Welfare in Canada

Last updated: November 2019

This resource is not intended to help individuals identify what government transfers they could be entitled to. Individuals living in Manitoba seeking financial assistance should visit this page.

 

Components of welfare incomes

Households that qualify for basic social assistance payments also qualify for other financial support including:

  • GST/HST credit
  • Provincial/territorial tax credits or benefits
  • Federal and provincial/territorial child benefits (for households with children)
  • Recurring additional social assistance payments (for example, an annual back-to-school allowance)

Together, these combine with basic social assistance payments to form the total welfare income of a household. Households may receive less if they have income from other sources, while some households may receive more if they have special health- or disability-related needs.

The table below shows the value and components of welfare incomes for four household types living in Winnipeg in 2018.

 Single person considered employableSingle person with a disability*Single parent, one childCouple, two children
Basic social assistance$2,640$3,977$4,992$8,405
Additional SA benefits$6,834$8,094$9,612$9,772
Federal child benefits  $6,448$10,881
Provincial child benefits    
GST credit$282$332$712$860
Provincial tax credits/benefits    
Total 2018 income$9,756$12,403 $21,764 $29,918

Download the data in a table

Total welfare incomes in Manitoba ranged from $9,756 for the single person considered employable to $29,918 for the couple with two children.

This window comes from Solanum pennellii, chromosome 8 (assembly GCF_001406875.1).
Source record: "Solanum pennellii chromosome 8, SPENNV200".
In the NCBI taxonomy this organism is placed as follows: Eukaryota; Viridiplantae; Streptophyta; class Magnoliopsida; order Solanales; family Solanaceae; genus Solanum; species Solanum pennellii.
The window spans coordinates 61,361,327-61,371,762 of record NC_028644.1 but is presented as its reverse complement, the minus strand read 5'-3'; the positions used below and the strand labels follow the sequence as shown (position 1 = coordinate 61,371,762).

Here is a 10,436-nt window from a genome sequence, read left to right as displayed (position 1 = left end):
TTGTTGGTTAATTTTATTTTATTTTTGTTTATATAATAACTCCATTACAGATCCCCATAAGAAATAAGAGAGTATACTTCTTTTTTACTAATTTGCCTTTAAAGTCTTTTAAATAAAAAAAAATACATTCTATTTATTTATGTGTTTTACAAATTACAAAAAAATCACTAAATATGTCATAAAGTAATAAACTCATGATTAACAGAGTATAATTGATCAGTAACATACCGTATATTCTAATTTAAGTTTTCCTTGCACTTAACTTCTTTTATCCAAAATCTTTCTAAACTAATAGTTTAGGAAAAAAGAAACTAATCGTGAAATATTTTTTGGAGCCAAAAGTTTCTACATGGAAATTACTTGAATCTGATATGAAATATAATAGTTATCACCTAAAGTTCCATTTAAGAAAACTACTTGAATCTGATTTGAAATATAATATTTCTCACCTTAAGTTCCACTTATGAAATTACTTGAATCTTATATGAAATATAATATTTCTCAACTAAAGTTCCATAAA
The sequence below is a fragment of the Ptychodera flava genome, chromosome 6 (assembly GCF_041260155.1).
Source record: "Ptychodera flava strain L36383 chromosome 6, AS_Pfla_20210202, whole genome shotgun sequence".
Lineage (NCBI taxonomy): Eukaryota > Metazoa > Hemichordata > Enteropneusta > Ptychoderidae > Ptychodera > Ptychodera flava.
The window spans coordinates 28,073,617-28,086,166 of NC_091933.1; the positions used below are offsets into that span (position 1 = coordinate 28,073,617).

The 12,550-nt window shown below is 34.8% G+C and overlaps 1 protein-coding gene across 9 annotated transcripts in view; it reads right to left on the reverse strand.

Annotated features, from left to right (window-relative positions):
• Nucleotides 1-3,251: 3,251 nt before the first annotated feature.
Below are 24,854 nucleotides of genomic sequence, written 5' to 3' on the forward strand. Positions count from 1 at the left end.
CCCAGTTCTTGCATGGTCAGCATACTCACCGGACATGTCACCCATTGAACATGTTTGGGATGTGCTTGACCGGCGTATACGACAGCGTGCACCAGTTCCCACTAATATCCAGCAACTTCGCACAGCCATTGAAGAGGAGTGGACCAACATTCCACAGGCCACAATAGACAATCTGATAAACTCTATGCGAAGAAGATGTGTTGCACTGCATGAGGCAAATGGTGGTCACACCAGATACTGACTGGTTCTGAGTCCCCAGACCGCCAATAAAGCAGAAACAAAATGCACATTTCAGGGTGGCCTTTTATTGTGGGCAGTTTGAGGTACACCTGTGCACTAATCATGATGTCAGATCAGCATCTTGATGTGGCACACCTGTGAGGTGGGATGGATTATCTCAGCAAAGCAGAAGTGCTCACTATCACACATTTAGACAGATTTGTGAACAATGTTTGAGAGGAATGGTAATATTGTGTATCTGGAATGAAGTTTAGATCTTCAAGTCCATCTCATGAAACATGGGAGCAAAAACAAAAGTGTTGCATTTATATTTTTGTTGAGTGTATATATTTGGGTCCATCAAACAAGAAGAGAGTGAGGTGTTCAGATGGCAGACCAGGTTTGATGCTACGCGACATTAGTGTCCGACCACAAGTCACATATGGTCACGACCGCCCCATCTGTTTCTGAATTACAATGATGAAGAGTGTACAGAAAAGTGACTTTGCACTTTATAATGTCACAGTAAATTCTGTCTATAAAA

Unlike other jurisdictions, in Manitoba, households received more in additional social assistance benefits than through the basic amounts. This is principally because financial support for rental costs was delivered through the Rent Assist program (though social assistance recipients received the payment through their basic benefit cheque). In July 2018, Rent Assist benefits increased for all households receiving social assistance.

Additional benefits also included the Income Assistance for Persons with Disabilities (IAPD) benefit of $1,260 ($105 per month) for the single person with a disability and the annual School Supplies Allowance of $60 for the 10-year-old and $100 for the 15-year-old.

Households with children received the Canada Child Benefit which increased in July 2018 from $533 to $541 per month for a child under the age of six and from $450 to $457 per month for a child aged between six and 17. Although Manitoba has a provincial Child Benefit, parents receiving social assistance are not eligible.

All households received the GST credit, which increased in July 2018 in line with inflation.

 

Changes to welfare incomes

The graphs below show how the total welfare incomes for each of the four illustrative household types have changed over time. The values are in constant 2018 dollars, taking into account the effect of inflation as measured by the national consumer price index.

Download the data in a table

  • After peaking in 1992, welfare incomes for the single person considered employable and the person with a disability followed a similar downward trend until the mid-2000s.